He’s Projecting

Rick Prelinger is an archivist of the impermanent. His nontraditionally organized library houses printed materials documenting the transient nature of car culture and tourists. The Prelinger Archives is a refuge for advertising, government, hygiene, and industrial films rescued from becoming trash heap fodder. Viewed separately, short films like Boy with Knife (“Jerry, an 'at-risk' young man, uses his knife as an 'equalizer' to solve his frustrations”) and Modern Trends in Swine Production have little in common. But when amassed with other filmic clutter, they begin to paint a chaotic picture of our psychological landscape. The physical scenery lands a starring role in Prelinger’s annual event, "Lost Landscapes of San Francisco." Presented by the Long Now Foundation, which exists in part to promote “slower/better thinking” and whose name was coined by founding board member, musician Brian Eno, "Landscapes" is cobbled together from footage captured by amateurs, newsreel cameramen, and industrial filmmakers. The images are of a San Francisco that no longer exists. Even the curator isn’t sure what every scene depicts, and audience members are invited to participate, especially if they can identify places that have been wiped from the Bay Area panorama. Prelinger speaks before the screening, and a reception afterward affords viewers the chance to talk to the archivist and Long Now staff and board members (but probably not Eno).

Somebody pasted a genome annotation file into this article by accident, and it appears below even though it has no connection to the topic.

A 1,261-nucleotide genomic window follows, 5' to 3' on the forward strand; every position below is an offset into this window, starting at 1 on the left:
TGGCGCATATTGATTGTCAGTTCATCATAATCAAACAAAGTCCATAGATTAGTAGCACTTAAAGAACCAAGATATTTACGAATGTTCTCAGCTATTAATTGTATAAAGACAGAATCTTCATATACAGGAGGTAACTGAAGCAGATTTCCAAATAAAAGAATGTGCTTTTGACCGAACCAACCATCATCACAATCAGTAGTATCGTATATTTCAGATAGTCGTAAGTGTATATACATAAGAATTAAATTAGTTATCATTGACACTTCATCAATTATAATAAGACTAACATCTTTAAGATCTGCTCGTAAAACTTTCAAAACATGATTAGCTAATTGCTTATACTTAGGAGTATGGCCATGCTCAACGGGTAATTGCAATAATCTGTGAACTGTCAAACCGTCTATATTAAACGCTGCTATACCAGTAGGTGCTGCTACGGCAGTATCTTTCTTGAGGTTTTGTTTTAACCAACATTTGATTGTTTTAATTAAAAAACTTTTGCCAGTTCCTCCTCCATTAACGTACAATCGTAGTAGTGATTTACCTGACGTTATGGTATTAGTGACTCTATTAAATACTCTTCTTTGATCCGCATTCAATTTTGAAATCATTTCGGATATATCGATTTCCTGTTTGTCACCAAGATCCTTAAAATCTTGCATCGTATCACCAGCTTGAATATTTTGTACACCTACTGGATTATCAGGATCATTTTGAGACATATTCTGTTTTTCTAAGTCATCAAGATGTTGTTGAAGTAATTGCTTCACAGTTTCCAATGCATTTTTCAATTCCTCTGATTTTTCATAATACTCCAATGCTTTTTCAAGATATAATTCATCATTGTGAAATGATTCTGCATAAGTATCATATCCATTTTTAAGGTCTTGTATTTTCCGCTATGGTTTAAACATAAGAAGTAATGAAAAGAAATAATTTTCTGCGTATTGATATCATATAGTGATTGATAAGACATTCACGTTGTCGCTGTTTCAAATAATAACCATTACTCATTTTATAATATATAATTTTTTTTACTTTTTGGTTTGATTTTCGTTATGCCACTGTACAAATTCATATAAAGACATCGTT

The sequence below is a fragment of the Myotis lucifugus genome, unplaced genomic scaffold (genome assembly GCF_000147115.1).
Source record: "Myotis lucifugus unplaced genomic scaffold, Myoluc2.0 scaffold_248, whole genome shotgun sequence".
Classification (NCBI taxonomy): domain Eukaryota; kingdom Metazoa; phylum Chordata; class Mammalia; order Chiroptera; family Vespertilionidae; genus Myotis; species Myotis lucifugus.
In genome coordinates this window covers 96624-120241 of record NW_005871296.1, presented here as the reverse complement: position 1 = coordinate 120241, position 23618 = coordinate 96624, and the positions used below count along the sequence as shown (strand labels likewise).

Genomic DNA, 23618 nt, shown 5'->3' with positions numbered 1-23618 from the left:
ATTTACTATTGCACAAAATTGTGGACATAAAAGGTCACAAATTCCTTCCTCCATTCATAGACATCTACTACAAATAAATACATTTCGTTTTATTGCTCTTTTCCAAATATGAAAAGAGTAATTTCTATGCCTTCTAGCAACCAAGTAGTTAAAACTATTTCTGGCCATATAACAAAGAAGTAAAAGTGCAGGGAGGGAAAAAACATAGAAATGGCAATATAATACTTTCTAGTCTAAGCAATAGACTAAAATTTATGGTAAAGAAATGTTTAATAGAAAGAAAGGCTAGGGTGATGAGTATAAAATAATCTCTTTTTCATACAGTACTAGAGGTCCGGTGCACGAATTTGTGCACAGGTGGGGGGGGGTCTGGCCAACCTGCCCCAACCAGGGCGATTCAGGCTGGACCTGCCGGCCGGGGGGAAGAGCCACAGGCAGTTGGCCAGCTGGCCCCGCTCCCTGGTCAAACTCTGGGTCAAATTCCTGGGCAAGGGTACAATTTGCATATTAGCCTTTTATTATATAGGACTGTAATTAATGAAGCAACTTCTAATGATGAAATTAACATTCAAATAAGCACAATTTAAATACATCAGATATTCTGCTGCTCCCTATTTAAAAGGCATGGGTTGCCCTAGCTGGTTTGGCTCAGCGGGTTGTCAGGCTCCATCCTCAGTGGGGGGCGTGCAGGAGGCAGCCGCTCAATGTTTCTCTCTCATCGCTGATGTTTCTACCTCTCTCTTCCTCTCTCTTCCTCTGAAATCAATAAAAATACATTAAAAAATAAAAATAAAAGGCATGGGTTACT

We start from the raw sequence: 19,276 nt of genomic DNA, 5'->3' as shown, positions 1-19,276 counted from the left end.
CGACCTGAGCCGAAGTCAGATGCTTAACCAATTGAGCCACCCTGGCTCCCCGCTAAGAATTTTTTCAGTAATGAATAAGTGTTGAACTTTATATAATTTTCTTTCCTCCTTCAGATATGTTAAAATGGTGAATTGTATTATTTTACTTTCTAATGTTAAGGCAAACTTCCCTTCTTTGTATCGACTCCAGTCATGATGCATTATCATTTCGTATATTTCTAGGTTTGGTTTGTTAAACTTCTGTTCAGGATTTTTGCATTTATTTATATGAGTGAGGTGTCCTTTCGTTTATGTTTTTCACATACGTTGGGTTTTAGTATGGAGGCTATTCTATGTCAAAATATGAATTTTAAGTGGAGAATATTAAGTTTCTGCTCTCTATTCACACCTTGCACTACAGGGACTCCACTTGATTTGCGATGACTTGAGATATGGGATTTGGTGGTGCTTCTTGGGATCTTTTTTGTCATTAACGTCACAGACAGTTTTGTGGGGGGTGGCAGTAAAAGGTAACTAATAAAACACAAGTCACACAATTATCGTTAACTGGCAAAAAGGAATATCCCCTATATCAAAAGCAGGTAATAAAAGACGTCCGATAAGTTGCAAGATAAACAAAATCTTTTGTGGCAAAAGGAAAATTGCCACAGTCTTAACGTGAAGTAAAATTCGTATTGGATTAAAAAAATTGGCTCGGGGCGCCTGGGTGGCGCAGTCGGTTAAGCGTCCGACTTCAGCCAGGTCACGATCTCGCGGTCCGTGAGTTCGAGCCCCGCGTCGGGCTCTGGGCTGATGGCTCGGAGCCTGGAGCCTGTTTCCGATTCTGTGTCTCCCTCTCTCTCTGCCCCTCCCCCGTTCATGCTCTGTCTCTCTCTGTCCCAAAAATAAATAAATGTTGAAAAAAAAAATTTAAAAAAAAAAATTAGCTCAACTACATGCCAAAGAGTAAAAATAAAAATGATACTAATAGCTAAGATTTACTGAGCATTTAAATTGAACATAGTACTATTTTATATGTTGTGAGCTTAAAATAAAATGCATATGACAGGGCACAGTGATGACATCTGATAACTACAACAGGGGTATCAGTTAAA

Fri., Dec. 19, 7:30 p.m., 2008

 
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